A couple of days ago I had a chat with an acquaintance about technology and social media. I’ve been using and educating in the area of social media and digital leadership for years. Connectivity is fantastic and scary at the same time.
When we spoke, I was told I was negative when pointing out the risks with digital technology and connecting online.
It made me think quite deeply about what I’m doing. Shall I only speak and write about the shallow things around life online? Maybe I should just write blog posts that are in the style of ‘5 simple ways to use social media better’. It would be pretty easy; then I could even outsource my writing to someone else.
Many people have moved a significant part of their life online, and what happens there is not like playing a game, it’s as real as everything else in life.
Social media and the connected world is complicated. And there is no way out of it. We are going to be even more connected in the future whether we like it or not. Every year a few hundred million are going to get access to the internet. More people can afford a smartphone and use social media in many different ways.
Daily we are witnessing how ISIS is utilising social media to spread their message. The next moment we see a post about crazy cats on social media. Our online life is a mix of good and bad things.
Once when I was bored at a conference, I started writing a good old SWOT analysis about the digital economy. I would like to finish it with the help of you; then we can look at the SWOT when we have a moment of doubt whether our connected life is right or wrong.
Here is the SWOT I wrote, in no particular order:
- Many digital devices to choose from – the internet of things is growing
- Better and faster communication and new ways to connect
- Cheaper to stay connected with people around the world
- Less travel and carbon footprint, if we choose to
- Hundreds of new marketing ideas and solutions
- People love to use and explore new technology
- Opens up for collaboration and partnership
- More data and information available
- Social media is connecting the world
- Flexible working possibilities
- Less paper (or maybe not)
- Improving productivity
- More transparency
- It’s here to stay
- Bad customer service (should be forbidden to set up a business and then screw your customers over)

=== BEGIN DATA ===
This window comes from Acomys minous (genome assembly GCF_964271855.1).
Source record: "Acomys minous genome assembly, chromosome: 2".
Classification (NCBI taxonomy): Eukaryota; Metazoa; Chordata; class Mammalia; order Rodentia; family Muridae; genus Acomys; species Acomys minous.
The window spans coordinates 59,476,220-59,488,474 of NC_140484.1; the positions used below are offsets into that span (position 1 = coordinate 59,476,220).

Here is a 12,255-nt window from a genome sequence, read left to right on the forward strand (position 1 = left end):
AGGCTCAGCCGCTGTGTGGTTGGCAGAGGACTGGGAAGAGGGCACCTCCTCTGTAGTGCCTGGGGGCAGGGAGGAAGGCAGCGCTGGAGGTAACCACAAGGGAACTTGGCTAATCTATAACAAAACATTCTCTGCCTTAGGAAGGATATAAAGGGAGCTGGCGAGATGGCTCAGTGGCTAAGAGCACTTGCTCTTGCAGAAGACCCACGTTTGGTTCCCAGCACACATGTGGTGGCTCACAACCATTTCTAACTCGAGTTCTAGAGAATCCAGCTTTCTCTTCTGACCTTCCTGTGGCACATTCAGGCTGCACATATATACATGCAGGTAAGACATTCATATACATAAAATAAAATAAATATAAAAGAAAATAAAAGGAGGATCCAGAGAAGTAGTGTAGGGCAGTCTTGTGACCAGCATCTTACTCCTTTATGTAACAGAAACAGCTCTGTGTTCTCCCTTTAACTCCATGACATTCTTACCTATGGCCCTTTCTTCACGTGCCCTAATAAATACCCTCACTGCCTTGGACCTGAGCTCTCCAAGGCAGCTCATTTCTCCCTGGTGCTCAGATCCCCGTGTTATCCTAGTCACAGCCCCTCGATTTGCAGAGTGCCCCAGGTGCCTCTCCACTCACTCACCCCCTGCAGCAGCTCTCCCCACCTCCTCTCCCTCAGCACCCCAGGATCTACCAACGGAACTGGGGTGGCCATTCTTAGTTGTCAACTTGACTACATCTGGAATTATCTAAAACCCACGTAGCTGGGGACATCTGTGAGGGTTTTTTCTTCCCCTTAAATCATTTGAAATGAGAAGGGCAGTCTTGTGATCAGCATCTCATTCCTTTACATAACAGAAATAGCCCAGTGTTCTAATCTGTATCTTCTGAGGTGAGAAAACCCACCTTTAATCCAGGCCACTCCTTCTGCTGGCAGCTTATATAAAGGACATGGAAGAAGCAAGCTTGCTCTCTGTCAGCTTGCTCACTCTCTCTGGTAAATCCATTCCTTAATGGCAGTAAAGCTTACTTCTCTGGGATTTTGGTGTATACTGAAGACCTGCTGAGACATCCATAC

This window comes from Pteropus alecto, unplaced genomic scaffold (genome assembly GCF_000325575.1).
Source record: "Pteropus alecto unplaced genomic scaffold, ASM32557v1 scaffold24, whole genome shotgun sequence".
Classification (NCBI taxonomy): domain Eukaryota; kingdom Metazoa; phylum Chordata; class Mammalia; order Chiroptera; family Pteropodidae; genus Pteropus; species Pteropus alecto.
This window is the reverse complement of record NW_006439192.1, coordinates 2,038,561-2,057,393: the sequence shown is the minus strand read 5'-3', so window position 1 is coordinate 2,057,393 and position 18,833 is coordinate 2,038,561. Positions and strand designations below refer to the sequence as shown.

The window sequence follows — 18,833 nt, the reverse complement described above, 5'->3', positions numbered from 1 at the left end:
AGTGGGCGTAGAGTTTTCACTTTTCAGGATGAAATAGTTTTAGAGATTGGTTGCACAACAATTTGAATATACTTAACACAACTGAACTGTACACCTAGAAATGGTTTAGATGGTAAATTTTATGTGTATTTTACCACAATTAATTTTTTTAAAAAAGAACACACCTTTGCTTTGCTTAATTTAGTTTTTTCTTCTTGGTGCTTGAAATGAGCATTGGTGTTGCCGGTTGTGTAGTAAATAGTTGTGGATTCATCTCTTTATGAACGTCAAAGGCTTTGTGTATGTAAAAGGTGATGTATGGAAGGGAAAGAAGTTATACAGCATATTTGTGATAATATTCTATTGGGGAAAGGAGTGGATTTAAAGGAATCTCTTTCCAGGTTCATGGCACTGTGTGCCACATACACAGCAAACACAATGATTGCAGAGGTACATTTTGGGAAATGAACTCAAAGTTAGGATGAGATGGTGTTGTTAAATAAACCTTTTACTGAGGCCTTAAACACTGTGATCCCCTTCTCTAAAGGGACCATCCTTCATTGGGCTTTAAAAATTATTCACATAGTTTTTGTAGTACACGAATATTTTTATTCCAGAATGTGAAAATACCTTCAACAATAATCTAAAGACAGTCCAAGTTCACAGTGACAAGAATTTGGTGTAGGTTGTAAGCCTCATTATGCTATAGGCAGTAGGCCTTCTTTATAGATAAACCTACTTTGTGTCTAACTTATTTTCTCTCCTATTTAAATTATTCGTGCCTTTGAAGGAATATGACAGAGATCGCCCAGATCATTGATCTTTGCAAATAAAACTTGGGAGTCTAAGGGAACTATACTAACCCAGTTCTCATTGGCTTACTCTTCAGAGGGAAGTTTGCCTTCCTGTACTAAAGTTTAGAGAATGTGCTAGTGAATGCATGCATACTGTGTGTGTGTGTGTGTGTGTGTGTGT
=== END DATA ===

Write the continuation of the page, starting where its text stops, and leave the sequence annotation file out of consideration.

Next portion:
- We have to dig in the ground, to rewire and connect people with faster broadband service
- We are not sure what ‘best practice is’ because it has not been done before
- Not enough young people are interested in tech and especially young girls
- Organisations and teams are working in silos due to too many emails
- You must sign up for long supplier contracts, like 12 or 24 months
- Poor scrutiny of online sources. What information can we trust?
- Slow broadband and you pay for more speed than you get
- Bad technical infrastructure to build new services on
- Not enough strong leaders who can drive change
- Trends move forward quickly. Difficult to keep up!
- Online storage takes a lot of space and resources
- Big confusion over who owns your personal data
- Digital development is a bit ad hoc and messy
- Websites and Apps have poor usability
- Information overflow on the internet
- Everyone can’t afford to be online
- With your smartphone, you have information at your fingertip
- People who never had a voice in the past can connect online
- Online communities are gathering power and knowledge
- Limitation due to geographically boundaries are smaller
- More people will learn to code and create new solutions
- You can take more courses online and educate yourself
- New business opportunities are created all the time
- New job roles we have never heard of are created
- More ways for brands to connect with consumers
- We can share our experiences easier with others
- The web is opening up for magic connections!
- New connectivity thanks to social media
- You can track your own health data
- Online tools make design easier
- Easier to shop from home
- Improving healthcare
- Digital illiteracy equals bigger inequality. In the UK, 10 percent don’t have access at all to the web
- Not setting big and ambitious goals about what we want to achieve with our digital economy
- Lack of awareness of impact of digital technology and what it does to people
- People are not expressing their opinions online due to the threat of trolling
- The recruitment industry is broken and under the power of ‘keywords’
- The giants such as Facebook and Google have too much power
- Investments in new technology and education are too small
- The dark web where you can trade illegal goods (it’s huge)
- Organisational cultural change takes far too long time
- Grooming of children and vulnerable people online
- Our self-image changes when we spent time online
- Data loss, it’s easy to forget to backup data
- Many governments spy on their citizens
- Online trolling and online bullying
- Freedom of speech being abused
- Talent management is harder
- Lack of digital skills
- Security issues
- Privacy issues
- Online fraud
What should I add. Please share your thoughts.
Image borrowed from Mark Zuckerberg‘s Facebook profile. I hope he doesn’t mind 🙂